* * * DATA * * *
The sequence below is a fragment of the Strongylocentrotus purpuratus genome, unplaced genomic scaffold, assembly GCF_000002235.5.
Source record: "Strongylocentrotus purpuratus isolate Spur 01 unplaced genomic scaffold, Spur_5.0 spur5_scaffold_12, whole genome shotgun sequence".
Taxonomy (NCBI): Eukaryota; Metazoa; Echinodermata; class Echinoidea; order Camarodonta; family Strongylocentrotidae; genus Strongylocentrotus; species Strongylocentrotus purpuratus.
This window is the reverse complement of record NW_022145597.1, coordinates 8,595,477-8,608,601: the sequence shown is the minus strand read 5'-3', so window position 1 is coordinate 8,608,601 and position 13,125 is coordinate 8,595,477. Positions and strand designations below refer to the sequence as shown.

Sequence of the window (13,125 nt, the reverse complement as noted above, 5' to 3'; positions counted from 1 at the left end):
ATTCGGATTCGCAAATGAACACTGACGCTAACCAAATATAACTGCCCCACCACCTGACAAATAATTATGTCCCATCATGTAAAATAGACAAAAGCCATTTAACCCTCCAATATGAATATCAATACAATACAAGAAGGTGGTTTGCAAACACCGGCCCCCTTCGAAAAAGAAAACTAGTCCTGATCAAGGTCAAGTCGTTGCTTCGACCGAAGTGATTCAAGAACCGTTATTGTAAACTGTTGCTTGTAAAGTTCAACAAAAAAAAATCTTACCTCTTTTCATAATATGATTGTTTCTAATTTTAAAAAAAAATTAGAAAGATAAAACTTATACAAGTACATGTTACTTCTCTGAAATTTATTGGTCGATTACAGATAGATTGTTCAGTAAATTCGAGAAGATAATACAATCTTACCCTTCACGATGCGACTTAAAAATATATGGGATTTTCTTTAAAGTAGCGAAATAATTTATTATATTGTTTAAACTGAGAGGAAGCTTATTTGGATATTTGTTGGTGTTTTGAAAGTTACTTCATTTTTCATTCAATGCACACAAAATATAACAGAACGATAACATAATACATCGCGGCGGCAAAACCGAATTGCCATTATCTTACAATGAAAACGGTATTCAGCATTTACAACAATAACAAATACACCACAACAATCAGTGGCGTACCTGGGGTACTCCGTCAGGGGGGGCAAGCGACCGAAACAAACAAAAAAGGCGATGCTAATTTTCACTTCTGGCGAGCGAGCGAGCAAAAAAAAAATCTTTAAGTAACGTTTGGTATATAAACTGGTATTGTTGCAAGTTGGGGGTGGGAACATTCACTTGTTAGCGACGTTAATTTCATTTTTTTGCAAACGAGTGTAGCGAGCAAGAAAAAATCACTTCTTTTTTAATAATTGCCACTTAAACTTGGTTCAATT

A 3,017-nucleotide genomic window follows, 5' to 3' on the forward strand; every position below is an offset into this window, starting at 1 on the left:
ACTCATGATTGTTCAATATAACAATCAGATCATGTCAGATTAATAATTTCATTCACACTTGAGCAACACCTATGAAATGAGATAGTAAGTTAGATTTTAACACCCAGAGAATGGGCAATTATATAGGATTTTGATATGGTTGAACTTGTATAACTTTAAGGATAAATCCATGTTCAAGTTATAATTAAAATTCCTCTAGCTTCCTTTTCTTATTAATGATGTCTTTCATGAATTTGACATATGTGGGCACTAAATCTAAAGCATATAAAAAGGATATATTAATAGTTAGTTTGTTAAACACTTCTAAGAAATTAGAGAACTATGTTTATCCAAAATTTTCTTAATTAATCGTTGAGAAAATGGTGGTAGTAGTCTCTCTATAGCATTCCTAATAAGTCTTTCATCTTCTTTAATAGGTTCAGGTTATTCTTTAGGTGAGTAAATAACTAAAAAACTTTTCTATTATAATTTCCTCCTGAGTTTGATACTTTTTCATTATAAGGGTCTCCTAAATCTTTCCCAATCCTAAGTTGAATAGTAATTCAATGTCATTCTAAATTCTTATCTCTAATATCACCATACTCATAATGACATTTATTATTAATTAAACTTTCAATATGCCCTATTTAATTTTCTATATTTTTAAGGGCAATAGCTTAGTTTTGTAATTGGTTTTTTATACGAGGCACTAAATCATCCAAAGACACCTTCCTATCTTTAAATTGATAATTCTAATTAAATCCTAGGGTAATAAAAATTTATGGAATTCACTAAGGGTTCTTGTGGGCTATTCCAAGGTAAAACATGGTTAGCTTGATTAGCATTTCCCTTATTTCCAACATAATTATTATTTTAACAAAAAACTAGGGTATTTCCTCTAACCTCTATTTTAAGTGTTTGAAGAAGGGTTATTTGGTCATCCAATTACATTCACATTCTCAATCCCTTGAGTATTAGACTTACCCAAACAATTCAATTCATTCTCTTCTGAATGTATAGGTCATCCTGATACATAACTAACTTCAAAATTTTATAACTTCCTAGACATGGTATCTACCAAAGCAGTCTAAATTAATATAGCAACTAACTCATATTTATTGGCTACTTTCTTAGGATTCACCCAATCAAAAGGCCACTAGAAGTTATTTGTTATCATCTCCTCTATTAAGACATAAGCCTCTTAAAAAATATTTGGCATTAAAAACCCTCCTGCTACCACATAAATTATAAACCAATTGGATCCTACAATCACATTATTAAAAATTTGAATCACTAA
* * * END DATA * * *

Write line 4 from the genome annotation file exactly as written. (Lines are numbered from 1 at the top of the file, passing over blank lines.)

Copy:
This window is the reverse complement of record NW_022145597.1, coordinates 8,595,477-8,608,601: the sequence shown is the minus strand read 5'-3', so window position 1 is coordinate 8,608,601 and position 13,125 is coordinate 8,595,477. Positions and strand designations below refer to the sequence as shown.